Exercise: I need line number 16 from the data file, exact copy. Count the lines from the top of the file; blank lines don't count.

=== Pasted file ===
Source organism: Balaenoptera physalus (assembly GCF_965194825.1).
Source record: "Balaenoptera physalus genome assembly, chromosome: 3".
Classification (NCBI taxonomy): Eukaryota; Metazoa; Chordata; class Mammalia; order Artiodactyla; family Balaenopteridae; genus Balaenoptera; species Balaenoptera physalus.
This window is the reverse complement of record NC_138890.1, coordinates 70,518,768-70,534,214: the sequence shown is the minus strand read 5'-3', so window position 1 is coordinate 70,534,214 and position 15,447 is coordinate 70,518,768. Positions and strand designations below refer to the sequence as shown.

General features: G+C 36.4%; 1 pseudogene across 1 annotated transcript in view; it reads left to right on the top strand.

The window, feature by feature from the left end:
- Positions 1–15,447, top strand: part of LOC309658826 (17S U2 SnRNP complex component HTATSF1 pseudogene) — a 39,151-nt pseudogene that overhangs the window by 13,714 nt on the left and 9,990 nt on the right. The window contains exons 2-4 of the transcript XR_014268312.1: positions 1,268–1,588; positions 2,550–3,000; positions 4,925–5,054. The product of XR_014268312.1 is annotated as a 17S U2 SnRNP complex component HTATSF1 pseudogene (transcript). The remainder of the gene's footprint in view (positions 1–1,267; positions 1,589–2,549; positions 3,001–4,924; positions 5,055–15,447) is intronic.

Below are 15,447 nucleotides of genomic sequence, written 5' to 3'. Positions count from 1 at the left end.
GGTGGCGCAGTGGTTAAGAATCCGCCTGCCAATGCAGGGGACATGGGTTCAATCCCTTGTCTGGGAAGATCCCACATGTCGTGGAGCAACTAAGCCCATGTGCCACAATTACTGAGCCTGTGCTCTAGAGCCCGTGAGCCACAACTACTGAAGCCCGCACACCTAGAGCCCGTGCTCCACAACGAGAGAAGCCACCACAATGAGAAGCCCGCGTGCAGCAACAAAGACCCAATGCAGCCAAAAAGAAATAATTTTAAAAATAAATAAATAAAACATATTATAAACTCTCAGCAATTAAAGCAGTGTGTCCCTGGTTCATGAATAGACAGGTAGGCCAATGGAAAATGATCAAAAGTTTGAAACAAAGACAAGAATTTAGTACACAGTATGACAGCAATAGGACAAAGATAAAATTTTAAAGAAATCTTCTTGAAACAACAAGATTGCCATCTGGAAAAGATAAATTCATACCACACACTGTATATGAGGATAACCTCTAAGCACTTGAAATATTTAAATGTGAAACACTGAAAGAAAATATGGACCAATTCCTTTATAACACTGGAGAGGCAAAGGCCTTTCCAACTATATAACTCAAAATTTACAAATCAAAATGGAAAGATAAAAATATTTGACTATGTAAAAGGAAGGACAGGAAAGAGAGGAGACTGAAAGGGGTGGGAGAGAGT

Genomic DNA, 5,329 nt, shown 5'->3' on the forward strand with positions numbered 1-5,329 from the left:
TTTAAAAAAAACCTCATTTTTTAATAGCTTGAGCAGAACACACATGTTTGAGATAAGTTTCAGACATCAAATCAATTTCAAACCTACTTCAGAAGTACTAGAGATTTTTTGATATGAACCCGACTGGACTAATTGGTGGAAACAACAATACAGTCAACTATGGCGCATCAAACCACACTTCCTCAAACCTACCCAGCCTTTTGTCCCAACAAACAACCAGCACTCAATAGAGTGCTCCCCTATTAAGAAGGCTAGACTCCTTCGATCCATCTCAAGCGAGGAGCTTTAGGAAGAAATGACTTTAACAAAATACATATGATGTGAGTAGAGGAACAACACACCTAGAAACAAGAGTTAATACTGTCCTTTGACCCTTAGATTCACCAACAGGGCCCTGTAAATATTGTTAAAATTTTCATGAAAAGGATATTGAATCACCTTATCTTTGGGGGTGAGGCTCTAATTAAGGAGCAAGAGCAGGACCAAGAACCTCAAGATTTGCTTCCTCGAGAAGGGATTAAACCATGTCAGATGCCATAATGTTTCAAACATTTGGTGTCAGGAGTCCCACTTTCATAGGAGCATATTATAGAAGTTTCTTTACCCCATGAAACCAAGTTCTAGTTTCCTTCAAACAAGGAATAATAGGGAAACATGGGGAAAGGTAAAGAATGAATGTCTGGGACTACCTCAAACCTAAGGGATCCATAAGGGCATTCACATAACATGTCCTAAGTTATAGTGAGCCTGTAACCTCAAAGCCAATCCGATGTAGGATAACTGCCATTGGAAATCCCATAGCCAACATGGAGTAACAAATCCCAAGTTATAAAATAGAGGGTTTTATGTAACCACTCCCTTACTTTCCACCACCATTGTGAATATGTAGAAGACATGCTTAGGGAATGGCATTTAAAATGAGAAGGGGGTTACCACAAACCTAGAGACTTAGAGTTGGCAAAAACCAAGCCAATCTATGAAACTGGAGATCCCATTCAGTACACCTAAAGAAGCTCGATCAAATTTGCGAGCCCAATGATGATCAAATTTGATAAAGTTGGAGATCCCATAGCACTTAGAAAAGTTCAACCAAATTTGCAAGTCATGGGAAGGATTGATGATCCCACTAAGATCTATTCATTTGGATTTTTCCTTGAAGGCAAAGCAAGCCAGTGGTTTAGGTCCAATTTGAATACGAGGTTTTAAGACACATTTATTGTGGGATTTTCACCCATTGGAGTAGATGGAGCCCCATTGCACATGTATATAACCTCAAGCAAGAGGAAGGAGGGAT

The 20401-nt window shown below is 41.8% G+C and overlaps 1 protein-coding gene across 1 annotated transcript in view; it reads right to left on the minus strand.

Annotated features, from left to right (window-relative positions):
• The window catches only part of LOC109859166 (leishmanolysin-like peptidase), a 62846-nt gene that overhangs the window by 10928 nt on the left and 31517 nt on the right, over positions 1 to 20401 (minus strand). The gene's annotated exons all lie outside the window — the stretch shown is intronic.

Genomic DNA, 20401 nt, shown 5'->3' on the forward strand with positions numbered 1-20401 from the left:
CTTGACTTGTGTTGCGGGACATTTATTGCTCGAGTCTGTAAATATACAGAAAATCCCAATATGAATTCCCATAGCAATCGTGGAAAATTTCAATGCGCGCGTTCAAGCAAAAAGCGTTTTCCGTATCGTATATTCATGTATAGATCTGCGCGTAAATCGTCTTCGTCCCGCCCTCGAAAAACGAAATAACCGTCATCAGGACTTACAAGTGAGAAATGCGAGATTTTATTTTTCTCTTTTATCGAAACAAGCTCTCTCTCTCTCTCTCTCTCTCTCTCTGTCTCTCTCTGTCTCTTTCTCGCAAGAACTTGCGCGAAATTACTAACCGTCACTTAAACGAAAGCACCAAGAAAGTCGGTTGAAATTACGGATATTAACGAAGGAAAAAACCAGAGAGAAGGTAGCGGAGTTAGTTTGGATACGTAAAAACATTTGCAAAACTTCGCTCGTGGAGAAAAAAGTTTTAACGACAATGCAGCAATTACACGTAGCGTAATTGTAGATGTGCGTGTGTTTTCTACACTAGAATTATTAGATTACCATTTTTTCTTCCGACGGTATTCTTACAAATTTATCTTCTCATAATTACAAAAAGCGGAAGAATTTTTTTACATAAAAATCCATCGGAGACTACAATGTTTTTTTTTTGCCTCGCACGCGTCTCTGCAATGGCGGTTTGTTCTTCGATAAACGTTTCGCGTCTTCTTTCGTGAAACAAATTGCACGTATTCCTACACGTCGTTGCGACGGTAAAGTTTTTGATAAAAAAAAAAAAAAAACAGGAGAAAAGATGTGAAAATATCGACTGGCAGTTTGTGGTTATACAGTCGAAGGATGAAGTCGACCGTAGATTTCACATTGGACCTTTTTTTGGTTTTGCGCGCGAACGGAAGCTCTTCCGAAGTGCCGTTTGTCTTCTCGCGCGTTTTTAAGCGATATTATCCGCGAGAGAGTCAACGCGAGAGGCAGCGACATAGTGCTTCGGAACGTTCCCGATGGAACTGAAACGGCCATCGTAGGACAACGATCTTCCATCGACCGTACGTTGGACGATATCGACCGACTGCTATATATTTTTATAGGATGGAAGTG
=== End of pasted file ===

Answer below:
CTTGACTTGTGTTGCGGGACATTTATTGCTCGAGTCTGTAAATATACAGAAAATCCCAATATGAATTCCCATAGCAATCGTGGAAAATTTCAATGCGCGCGTTCAAGCAAAAAGCGTTTTCCGTATCGTATATTCATGTATAGATCTGCGCGTAAATCGTCTTCGTCCCGCCCTCGAAAAACGAAATAACCGTCATCAGGACTTACAAGTGAGAAATGCGAGATTTTATTTTTCTCTTTTATCGAAACAAGCTCTCTCTCTCTCTCTCTCTCTCTCTCTGTCTCTCTCTGTCTCTTTCTCGCAAGAACTTGCGCGAAATTACTAACCGTCACTTAAACGAAAGCACCAAGAAAGTCGGTTGAAATTACGGATATTAACGAAGGAAAAAACCAGAGAGAAGGTAGCGGAGTTAGTTTGGATACGTAAAAACATTTGCAAAACTTCGCTCGTGGAGAAAAAAGTTTTAACGACAATGCAGCAATTACACGTAGCGTAATTGTAGATGTGCGTGTGTTTTCTACACTAGAATTATTAGATTACCATTTTTTCTTCCGACGGTATTCTTACAAATTTATCTTCTCATAATTACAAAAAGCGGAAGAATTTTTTTACATAAAAATCCATCGGAGACTACAATGTTTTTTTTTTGCCTCGCACGCGTCTCTGCAATGGCGGTTTGTTCTTCGATAAACGTTTCGCGTCTTCTTTCGTGAAACAAATTGCACGTATTCCTACACGTCGTTGCGACGGTAAAGTTTTTGATAAAAAAAAAAAAAAAACAGGAGAAAAGATGTGAAAATATCGACTGGCAGTTTGTGGTTATACAGTCGAAGGATGAAGTCGACCGTAGATTTCACATTGGACCTTTTTTTGGTTTTGCGCGCGAACGGAAGCTCTTCCGAAGTGCCGTTTGTCTTCTCGCGCGTTTTTAAGCGATATTATCCGCGAGAGAGTCAACGCGAGAGGCAGCGACATAGTGCTTCGGAACGTTCCCGATGGAACTGAAACGGCCATCGTAGGACAACGATCTTCCATCGACCGTACGTTGGACGATATCGACCGACTGCTATATATTTTTATAGGATGGAAGTG